Nav: Home

Conducting shell for bacteria

June 27, 2017

Under anaerobic conditions, certain bacteria can produce electricity. This behavior can be exploited in microbial fuel cells, with a special focus on wastewater treatment schemes. A weak point is the dissatisfactory power density of the microbial cells. An unconventional solution is now presented by Singaporean and Chinese scientists: as reported in the journal Angewandte Chemie, they coated live, electroactive bacteria with a conducting polymer and obtained a high-performance anode for microbial fuel cells.

The history of microbial fuel cells goes back to the beginning of the 20th century when scientists connected bacteria cells with electrodes to generate electricity. The principle is that, if no oxygen is present, the bacteria's metabolism changes to produce protons and electrons instead of carbon dioxide and water. These electrons can be used for current generation in an electrochemical cell. Such microbial fuel cells are currently heavily investigated for sustainable energy production and, especially, wastewater treatment. Their weak point is the power density. Much of the electrochemical potential of the bacteria is wasted because they do not transmit their produced electrons easily to the electrode. To make them more conductive, Qichun Zhang from Nanyang Technological University, Singapore, and his colleagues explored the idea of wrapping bacteria in a shell of electron-conducting polymers. The challenge with this is that the coated bacteria must still be viable.

The scientists relied on the polymer polypyrrole. "The modification of bacterial cells with polypyrrole is anticipated to improve the electrical conductivity of bacterial cells without reducing their viability," the authors explained. Iron ions were employed as "the oxidative initiator to make pyrrole monomers polymerized on the [bacterium's] surface." The organism of choice was the proteobacterium Shewanella oneidensis, which is known for its metal toleration and both aerobic and anaerobic lifestyles. Still living and active, the coated bacteria were tested for biocurrent generation with a carbon anode. Compared to their unmodified counterparts, they indeed displayed a 23 times smaller resistance (which means, enhanced conductivity), a fivefold increase in electricity generation, and a 14 times higher maximum power density of the anode in a microbial fuel cell. And if the bacteria were fed with lactate, the authors observed a pronounced current, which did not happen when uncoated bacteria were used.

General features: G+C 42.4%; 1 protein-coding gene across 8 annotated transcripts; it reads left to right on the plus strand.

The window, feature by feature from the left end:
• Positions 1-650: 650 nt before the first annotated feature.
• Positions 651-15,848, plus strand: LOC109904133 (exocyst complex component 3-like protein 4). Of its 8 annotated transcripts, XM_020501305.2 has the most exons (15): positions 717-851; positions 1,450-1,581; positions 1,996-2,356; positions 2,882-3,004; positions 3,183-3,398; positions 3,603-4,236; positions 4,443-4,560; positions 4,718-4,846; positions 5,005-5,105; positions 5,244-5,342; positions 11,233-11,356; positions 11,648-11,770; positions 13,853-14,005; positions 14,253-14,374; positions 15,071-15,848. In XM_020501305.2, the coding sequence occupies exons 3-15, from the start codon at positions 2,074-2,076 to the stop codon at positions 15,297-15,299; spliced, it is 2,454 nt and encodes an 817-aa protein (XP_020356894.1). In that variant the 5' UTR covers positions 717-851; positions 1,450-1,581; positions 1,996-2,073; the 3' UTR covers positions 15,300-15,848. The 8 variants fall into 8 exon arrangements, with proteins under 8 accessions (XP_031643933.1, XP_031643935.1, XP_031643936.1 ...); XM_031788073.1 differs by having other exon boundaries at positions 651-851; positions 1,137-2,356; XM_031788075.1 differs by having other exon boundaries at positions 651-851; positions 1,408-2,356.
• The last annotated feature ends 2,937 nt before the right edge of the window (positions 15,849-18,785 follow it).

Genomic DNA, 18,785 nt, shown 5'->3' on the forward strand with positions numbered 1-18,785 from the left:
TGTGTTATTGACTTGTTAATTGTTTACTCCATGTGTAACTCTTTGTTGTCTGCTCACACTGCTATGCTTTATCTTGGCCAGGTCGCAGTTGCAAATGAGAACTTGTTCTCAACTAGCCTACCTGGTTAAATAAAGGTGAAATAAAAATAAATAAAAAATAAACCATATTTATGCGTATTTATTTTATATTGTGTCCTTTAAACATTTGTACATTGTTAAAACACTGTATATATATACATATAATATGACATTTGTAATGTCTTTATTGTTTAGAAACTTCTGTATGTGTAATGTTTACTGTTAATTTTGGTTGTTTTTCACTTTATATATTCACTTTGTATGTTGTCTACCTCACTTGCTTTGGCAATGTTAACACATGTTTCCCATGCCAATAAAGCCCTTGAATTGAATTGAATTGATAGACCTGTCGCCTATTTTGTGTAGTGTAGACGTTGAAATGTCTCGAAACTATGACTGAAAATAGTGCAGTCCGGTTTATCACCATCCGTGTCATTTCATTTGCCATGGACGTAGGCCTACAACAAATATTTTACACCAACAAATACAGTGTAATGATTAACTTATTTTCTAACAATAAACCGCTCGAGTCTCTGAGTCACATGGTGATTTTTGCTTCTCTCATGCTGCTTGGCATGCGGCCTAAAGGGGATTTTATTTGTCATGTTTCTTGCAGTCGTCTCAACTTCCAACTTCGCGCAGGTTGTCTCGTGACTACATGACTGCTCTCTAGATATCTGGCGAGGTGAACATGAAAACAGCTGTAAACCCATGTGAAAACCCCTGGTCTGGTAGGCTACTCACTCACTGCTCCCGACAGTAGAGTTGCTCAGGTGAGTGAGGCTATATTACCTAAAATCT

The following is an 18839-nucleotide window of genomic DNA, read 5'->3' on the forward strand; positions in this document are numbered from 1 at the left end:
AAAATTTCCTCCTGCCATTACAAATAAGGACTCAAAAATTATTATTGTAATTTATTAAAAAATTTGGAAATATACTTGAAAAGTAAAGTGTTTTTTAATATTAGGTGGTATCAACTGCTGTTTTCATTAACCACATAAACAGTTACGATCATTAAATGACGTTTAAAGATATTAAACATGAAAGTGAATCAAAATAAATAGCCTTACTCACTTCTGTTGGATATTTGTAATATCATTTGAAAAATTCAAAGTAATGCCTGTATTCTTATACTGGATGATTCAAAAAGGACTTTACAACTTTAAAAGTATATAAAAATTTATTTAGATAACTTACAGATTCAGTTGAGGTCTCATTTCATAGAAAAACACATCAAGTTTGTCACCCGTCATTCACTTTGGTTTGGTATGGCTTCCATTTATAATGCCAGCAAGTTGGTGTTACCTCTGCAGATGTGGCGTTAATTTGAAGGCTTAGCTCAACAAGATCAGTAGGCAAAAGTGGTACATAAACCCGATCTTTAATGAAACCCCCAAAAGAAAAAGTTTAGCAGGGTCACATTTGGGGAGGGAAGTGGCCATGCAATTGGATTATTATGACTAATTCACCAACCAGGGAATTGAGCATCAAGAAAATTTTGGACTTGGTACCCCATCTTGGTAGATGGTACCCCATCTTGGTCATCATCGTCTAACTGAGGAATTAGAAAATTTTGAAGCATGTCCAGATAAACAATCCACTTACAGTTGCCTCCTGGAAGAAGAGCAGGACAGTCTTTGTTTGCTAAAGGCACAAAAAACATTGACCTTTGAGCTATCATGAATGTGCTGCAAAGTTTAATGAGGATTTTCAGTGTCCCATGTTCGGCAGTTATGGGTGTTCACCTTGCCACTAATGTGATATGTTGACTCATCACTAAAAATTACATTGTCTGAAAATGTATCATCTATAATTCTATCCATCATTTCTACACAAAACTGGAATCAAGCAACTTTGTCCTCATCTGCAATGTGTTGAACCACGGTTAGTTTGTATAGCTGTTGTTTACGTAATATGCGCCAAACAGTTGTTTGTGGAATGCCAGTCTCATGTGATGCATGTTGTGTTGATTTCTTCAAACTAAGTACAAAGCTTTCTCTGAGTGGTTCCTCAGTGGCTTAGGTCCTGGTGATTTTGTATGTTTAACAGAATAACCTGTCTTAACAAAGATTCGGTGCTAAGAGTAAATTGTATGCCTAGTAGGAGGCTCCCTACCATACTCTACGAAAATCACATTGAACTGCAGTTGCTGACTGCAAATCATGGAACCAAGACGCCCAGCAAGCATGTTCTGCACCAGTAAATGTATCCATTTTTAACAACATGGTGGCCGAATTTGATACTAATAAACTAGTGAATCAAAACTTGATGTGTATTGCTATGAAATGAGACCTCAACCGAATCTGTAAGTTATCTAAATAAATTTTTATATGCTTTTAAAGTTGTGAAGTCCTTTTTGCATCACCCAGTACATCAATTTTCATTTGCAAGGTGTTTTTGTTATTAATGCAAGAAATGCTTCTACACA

Zhang's approach is a remarkable solution to the conductivity problem of a microbial anode. The authors believe that this coating scheme of live bacteria may add a new dimension to the exploration of microbial fuel cells, as well as general research on cell-surface functionalization.
About the Author

Qichun Zhang is Associate Professor at Nanyang Technological University, Singapore and leads the Exotic Materials and Applications group. His research interests range from organic semiconductors to OLEDs and bio-imaging.


Related Bacteria Articles:

Siblings can also differ from one another in bacteria
A research team from the University of Tübingen and the German Center for Infection Research (DZIF) is investigating how pathogens influence the immune response of their host with genetic variation.
How bacteria fertilize soya
Soya and clover have their very own fertiliser factories in their roots, where bacteria manufacture ammonium, which is crucial for plant growth.